The art of having fun isn’t anything new. While our world today is overwhelmingly focused on entertainment, this trend isn’t anything new. Even ancient humans wanted to enjoy life between bouts of farming, hunting, and gathering. From feats of architecture to surviving instruments, we know that our earliest ancestors sought to add a personal touch to what they did.
But long before the era of League of Legends or the Champions League, what were early humans doing for fun? Was the concept of ‘fun’ really so different for those living back before the Common Era? Let’s explore some of the world’s most popular hobbies that stretch back to the earliest days of civilization. You’re certain to recognize more than a few common activities.
The probability in the game
The oldest games involving numbers and probability come from Ancient Egypt and Ancient Mesopotamia. The former was home to Senet, while the latter gave to the rise of what archaeologists have named the Royal Game of Ur. Both were board games based on loose military strategy—and both involved a roll of the dice in order to generate random outcomes to challenge players.
Today, these early forays with gaming are survived in the modern casino. Most players today focus on games like roulette and blackjack, all of which include an element of chance and skill. This type of challenge hasn’t phased out of the entertainment space thousands of years later—even if most players today are focused on fully digital platforms.
Feats of Strength
Sports are another longstanding form of entertainment. In fact, archaeologists have found betting slips that date back to the Roman Empire, meaning that people haven’t just watched sports but also wagered on outcomes millennia in the past. Fast forward thousands of years and we’re also still wagering on the same sports.
Gymnastics, wrestling, and racing were the original sports contests favored by ancient societies. Today, these remain hugely popular categories within the Olympic Games. Archery and swimming are the oldest, however, dating back 20,000 and 6,000 years respectively.
Feats of Strength—on Horseback
Modern F1 drivers have a need for speed… and it’s possible this interest began all the way back with horseback riding contests and even chariot races. While this might seem like a stretch, horses quickly became a feature of many sporting contests because of the athletic prowess of this creature—and its ability to infuse speed and strength into any contest.
Throughout the ancient world, sporting contests were often ‘taken to the next level’ by adding elements of equestrianism. In fact, during the very first Olympic Games, competitors were competing in chariot races. Those Roman betting slips mentioned above were also closely linked with horse racing and chariot racing.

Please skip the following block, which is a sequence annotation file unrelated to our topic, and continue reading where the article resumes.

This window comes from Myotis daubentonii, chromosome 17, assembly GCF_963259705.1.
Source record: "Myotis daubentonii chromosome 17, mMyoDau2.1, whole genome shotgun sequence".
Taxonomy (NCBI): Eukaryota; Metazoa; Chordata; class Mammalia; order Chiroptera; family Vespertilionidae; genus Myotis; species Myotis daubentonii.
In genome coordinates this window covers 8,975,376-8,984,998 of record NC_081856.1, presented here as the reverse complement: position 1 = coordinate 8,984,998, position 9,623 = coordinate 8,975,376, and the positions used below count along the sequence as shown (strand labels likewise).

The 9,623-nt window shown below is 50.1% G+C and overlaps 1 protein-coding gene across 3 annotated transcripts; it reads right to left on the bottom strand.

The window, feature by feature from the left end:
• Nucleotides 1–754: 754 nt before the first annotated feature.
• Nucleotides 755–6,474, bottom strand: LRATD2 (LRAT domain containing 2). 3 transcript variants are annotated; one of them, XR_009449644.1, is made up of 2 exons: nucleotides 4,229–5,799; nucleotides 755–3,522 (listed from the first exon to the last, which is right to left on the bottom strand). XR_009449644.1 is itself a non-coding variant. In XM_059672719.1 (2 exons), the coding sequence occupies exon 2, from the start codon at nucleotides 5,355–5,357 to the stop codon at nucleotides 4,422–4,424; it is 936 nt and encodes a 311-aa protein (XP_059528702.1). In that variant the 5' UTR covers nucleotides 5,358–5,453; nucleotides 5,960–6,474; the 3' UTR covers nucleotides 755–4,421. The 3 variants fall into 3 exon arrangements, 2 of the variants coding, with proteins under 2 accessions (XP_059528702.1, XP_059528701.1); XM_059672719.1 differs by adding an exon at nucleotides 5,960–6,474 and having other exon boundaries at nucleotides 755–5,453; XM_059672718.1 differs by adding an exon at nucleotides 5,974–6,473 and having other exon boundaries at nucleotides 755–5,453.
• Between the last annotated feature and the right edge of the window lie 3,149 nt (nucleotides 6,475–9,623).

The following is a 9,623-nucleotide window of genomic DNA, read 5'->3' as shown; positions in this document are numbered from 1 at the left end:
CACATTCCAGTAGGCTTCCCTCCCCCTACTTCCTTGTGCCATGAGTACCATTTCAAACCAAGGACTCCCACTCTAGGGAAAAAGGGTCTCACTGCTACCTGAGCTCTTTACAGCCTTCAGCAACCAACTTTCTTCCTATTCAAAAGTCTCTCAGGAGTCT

The Art of Looking Refined
Today, fashion is a huge part of the entertainment industry. While not many people would link fashion to entertainment, it’s a deeply embedded aspect of the industry. Just think of the highly nuanced costume designs of major Hollywood films, the connection between major athletes and sports fashion brands, and even the crossover appeal of fashion-social celebs like the Kardashians.
As it happens, the art of looking refined is nothing new. In fact, even Ancient Egyptians were highly concerned with fashion and even makeup, which were status symbols. Stylish garments were colorful and decorated, while makeup such as kohl lining was used by both men and women to add an air of refinement.
Similar to fashion icons and athletes, rockstars also take on a larger-than-life persona with the public. And, once again, this status harkens back to some of humankind’s earliest forms of entertainment. Specifically, the first hymn (an official composition) dates back around 3,400 years. Written in cuneiform, our earliest written language, the hymn is an ode to a goddess of orchards near ancient Mesopotamia.
However, our obsession with music began much earlier. Archaeologists have discovered rudimentary bone flutes that date back to around 40,000 years. This means that instruments were likely used by prehistoric groups including the Indus Valley Civilization and the Xia dynasty, which might make it humankind’s earliest preferred form of entertainment.